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NEW! February 2020: In order to make it easier for you to collaborate with your teams, we have improved the user experience of your Groups’ online space. A series of icons and labels now guide your activity and help you post messages to the group members, create and organise wiki pages, send events’ announcements, publish and organise the outputs and case statements resulting from your group’s activity and browse all the members of your Group. One new area also collects the Plenary sessions your group contributed to.

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Secretariat Liaison: 
enquiries[at]rd-alliance.org
TAB Liaison: 
Jeremy Geelen
 

Social Sciences & Humanities Research Data Interest Group Proposal 

 

Introduction 

 

We are proposing a Social Sciences & Humanities Research Data (SSHRD) Interest Group under the auspices of the Research Data Alliance (RDA), to foster diverse professional exchange on issues particular to data originating from the social sciences and humanities.

Social Sciences and Humanities Research Data cover many disciplines, appear in many data types, deal with multiple objects and levels, and are very distributed – coming from various sources. It could be described as a patchwork quilt, lacking a grand design or focus. On the other hand, it is a way to cover the whole spectrum, to be flexible in collecting data.

There is a huge potential reuse of SSHRD – for researchers, but also for professionals outside universities, for companies, governments, and for citizens.

 

As a research data community, we are entering the implementation phase of the FAIR principles: we can see first results on Findability – with various catalogues coming available. But for Accessibility, it already complicates as many social data are too sensitive to share directly: access to social sciences research data is not dichotomous: open or closed but requires fine-tuning on making data accessible. For better Interoperability, we need alignment on controlled vocabularies and ontologies, as well as semantic techniques to relate data.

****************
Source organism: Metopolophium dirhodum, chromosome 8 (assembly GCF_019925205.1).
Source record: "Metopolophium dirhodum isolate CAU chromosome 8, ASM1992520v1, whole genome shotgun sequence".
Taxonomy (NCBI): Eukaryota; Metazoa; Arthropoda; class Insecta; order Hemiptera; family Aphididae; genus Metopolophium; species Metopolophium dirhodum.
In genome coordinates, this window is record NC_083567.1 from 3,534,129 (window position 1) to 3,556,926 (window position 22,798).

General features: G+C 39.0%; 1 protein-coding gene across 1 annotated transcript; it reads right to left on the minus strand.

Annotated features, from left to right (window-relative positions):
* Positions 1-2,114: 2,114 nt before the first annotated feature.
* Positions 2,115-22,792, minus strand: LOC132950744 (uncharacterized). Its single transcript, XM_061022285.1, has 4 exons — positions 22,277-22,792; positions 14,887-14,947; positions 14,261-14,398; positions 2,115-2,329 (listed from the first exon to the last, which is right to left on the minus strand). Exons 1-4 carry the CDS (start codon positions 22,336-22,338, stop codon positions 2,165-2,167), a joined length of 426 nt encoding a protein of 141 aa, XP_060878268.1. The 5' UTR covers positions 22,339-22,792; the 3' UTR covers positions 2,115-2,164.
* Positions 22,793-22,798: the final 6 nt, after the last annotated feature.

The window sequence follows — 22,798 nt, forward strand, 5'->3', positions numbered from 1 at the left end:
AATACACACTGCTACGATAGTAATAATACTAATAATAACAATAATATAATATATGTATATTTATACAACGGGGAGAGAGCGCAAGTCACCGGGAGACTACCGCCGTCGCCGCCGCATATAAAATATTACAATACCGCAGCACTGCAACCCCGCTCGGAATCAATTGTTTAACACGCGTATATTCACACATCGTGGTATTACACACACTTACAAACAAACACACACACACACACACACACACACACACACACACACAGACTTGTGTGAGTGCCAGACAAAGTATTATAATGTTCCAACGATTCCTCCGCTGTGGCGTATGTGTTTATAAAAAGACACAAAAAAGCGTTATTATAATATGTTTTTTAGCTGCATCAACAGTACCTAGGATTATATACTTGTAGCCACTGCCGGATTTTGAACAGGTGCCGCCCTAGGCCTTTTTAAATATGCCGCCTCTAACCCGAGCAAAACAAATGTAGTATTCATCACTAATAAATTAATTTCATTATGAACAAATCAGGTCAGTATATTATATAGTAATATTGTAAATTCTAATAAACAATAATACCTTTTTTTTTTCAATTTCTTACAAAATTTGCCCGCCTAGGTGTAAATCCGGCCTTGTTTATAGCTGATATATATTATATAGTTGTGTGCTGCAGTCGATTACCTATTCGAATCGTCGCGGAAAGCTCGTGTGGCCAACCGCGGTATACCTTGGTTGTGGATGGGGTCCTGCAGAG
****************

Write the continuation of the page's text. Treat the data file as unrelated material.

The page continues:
A barrier for Reuse is lack of clarity in data policies– and their implications for researchers: what are conditions and requirements for providing access, and for using the data. For Reuse, new users want information about the quality and provenance of the data: where do they come from, how were they collected and curated, etc.

 

Social Science & Humanities Research Data Interest Group Focused Initiatives

 

This new SSH interest group will begin by helping to coordinate communications across the various current RDA groups of interest to our disciplines and to provide a place for our members to share solutions and concerns with others in our fields. These groups include the FAIRSharing and others noted by Braukmann in the “RDA Overview for the Social Sciences”[1]. We will also seek input and coordinate with the external SSH community leaders and organizations such as CESSDA, DDI Alliance, IASSIST, ICPSR, IFDO and WDS. We will be open and inclusive seeking to use this group to connect the various organizations working to promote SSH data sharing. While this new interest group will certainly be a coordinating group, we also aim to produce new RDA Working Groups to help provide solutions to challenges in our SSH domains. Given the complexity of SSHRD, we feel that the initial focus of our interest group should be very focused on defining working groups of immediate need to our communities. We foresee that to implement FAIR in our disciplines we need to engage all stakeholders: funders, producers, service providers, users; and as a new interest group we want to prioritise on three specific areas focused on the Social Science and Humanities research data communities.

 

  • quality of data

find automated ways to investigate and provide information on quality

  • data policy

align – and wherever simplify – data policies and their implications for making data available and for using data. 

  • sensitive data

estimates are that over 40% of the data in our community is too sensitive to make them openly available without any restrictions or measures. 

 

This approach – to engage all relevant parties, and to focus on a limited number of topics – meets the Minimum Viable Ecosystem approach that is used for the EOSC, and has been used in building and expanding platforms, like Apple did (see frame)


In Apple’s case, the MP3 player represented a limited feature set (music only) but established the necessary minimum ecosystem (MVE). Next there was iTunes to add new music. But the big leap happened when they added partners who increased the feature set, moving towards the full rollout: Adding AT&T as a partner expanded the iPod into the iPhone, a more complete feature set. The rest is history. Source: https://smartorg.com/innovating-to-create-an-ecosystem/


AttachmentSize
PDF icon SSHRD_RDA_InterestGroups_Charter.pdf85.91 KB
File BoF SSRD.xlsx39.81 KB